The consultant (and I use this term loosely) stood there and contradicted everything that his client (and mine) had just said. Bold-faced, to her face, contradicted!
Now I had been on the project long enough to know that this particular business team member knew her business policies and procedures intimately; in fact, she had written several of them in her pre-project role within the business organization. Every time she explained this functional requirement, she explained it in exactly the same way; so it was a mystery to me and the business team why this consultant (and I use this term loosely) was arguing.
I also knew this particular consultant (and I use this term loosely) as a pontificating, self-aggrandizing, several-French-fries-short-of-a-Happy-Meal, IT systems analyst. He wasn’t getting it. The business analyst drew the logic on the whiteboard for the umpteenth time. But Mr. Half-a-Happy-Meal dug in, insisting that the way the functionality worked was the way his team had programmed it.
On the probability scale of 1 to 100 of who was correct, where would you put the business team member? Where would you put the consultant (and I use this term loosely)? Me too.
I see this on every project. Is there a defective gene that makes its way into this certain IT analysts? Even if he was right, why would he publicly contradict the one person who has it in her power to keep him out of trouble? Especially with many, many defects that would yet be discovered as the product of his analytical “expertise”?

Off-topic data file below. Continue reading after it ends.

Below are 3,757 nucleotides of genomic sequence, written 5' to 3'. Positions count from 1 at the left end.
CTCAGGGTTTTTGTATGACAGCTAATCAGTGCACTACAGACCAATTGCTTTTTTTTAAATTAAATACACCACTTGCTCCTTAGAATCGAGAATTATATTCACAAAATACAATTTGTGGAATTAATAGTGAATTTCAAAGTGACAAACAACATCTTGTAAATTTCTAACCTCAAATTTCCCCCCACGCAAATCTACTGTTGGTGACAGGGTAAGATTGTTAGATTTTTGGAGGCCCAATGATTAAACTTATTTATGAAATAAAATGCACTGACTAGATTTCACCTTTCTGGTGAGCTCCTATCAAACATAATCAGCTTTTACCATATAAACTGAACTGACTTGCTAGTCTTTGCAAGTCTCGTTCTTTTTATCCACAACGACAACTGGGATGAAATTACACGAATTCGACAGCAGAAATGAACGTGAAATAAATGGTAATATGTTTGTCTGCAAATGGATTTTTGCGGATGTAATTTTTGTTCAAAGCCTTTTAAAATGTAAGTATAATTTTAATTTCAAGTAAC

WHY DO THESE TYPES OF CONSULTANTS (…L-O-O-O-SELY!) ASSUME THEY ARE 100% RIGHT ALL OF THE TIME, WHILE THEIR BUSINESS COUNTERPARTS ARE 100% WRONG? ARRRRRRGGGGGHHHHH!
Where do so many consultants go wrong? It’s in situations like this. They hate to be wrong. Fine, be right. In fact, be right all of the time. But would you rather be right or successful?True partnership comes from give-and-take, from healthy exchanges to truly understand the system requirements. In my experience, seldom have I seen the IT side bat even close to .500 when it comes to defining the functional requirements for a new system (even .250 would make me happy).
A true consultant relies on his business teams’ knowledge and expertise.
[If you’re looking for an upbeat keynote speaker, an experienced seminar leader, an on-site project management coach, or an expert in project oversight and IV&V, you need look no further. Contact Merv to help guarantee your project delivery success.]
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